Despite his forebodings no one was injured. Every man in 2nd Cohort was actively engaged in the training. Those who were not actually engaged were either rooting on other octets or figuring ways to better execute Crastinus’ spinning technique. A few octets received “No Goes,” but positive and aggressive competition emerged so that neither Fabius nor Septimus previously experienced with weapons training using traditional methods. The two were discussing the complexities, but obvious merits, of the training when Fabius changed the subject.

“Forget Cotta for a moment. What are your thoughts on his new “Tribune?”

“That old man?”

“He is closer to our age!”

“When was the last time you saw a Angusticlavius Tribune in his thirties?”

“I don’t know, why? Do you know something the rest of us don’t?”

“I might!”

“Well, out with it Fabius!  Is the little wimp hiding from some scandal? No, he is paying off a huge family debt?  Tell me!”

Firstly, he is not really a tribune at all, but a high-ranking provincial official. Rumor has it he is the scion of one of a most ancient, but impoverished families in Rome. His ambitions are as high as his connections and enemies as numerous as his friends.”

“How high?”

“The connections or the ambitions?”

Septimus looked confused as usual, so Fabius explained.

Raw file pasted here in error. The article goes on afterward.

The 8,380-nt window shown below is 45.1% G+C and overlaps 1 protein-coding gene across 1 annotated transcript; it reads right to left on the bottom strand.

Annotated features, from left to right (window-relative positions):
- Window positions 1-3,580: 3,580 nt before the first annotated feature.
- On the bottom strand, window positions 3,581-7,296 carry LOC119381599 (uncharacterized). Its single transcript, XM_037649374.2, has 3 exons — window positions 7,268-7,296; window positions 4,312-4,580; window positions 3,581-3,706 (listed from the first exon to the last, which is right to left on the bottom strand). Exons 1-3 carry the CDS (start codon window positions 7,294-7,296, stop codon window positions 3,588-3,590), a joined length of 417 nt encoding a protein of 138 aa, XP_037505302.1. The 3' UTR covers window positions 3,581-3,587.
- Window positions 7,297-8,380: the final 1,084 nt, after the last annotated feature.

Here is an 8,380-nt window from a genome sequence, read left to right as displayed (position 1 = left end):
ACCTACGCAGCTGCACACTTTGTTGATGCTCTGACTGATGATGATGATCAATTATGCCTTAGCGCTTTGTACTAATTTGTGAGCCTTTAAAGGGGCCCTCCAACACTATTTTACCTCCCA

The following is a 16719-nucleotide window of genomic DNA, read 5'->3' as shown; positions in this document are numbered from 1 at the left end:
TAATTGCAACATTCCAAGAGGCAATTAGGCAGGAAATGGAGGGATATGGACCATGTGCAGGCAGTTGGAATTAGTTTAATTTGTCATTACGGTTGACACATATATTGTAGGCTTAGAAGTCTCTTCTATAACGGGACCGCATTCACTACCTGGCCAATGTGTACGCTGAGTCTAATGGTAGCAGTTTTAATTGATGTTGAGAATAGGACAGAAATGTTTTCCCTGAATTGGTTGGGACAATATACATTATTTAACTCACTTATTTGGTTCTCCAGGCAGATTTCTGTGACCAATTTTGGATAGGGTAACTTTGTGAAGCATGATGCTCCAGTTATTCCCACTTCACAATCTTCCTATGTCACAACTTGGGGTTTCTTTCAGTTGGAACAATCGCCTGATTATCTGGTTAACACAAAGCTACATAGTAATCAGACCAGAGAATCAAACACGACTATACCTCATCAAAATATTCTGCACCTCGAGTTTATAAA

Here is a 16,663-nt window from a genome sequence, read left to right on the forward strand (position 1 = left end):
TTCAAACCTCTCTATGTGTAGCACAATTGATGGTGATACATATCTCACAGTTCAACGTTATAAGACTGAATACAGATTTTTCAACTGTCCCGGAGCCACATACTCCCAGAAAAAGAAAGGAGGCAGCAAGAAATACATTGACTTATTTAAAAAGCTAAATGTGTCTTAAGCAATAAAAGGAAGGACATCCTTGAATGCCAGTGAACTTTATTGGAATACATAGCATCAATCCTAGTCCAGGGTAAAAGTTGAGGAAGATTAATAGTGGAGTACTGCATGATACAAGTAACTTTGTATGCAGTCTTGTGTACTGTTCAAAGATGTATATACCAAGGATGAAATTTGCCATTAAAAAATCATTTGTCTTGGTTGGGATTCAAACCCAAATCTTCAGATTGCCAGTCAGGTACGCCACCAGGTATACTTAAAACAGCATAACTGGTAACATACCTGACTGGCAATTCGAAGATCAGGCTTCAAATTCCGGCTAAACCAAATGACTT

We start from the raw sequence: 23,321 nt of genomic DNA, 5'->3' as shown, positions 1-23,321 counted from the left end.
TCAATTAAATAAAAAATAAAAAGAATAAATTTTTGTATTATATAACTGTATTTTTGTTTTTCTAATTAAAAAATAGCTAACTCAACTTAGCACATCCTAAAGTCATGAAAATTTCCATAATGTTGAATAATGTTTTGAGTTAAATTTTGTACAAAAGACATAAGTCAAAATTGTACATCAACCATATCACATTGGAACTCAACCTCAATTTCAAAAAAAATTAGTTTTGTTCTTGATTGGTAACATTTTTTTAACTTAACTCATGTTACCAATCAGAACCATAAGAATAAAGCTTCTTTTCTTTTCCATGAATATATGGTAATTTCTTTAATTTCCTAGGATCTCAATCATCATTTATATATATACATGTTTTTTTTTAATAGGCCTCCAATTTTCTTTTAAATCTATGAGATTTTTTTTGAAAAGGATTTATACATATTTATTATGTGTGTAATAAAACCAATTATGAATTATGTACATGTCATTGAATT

“It is said in Rome he is “every woman’s man and every man’s woman!”

“You are joking,” Septimus countered.  “I admit he is not built for soldiering, but a girly man?  How do you know this is not just idle fucking gossip?”

“I have relations who reside in the Subura precinct of Rome where our elderly tribune is literally worshipped by the mob! They love him as a patron, but admit to me there is little or nothing he would refuse to do, or pay, to see his ends met or ambitions fulfilled. He has no concept of money! It is merely a means to an end! That “Tribune” there collects cameos for fucking sake! Even here in Hispania, members of the equite and Senatorial class claim that he belts his toga loosely! What real man does that?”

Septimus whistled softly through his teeth.

“Another of my cousins served with General Lucullus in Pontus and knew of this Tribune there, and I firmly trust his word. If Fabius Gerririus is to be believed, that pink-skinned little mentula negotiated a treaty for ships and wheat from King Nicomedes Philopator of Bithynia.  During the negotiations he was seen wearing proper attire for a visit to that irrumator’s court, dressed in foppish eastern clothing! After, he shared the beds of both the King and his daughter!”

Garrae! Your cousin is shitting on your shoe,” Septimus exclaimed, ignoring Fabius’ own preference for young men and pretty boys.

“My cousin says that in Rome that pink-skinned, blue-eyed “Tribune” is called Regina Nicomedia!”

Septimus whistled again, then extended an arm across Fabius’ chest, stopping their progress.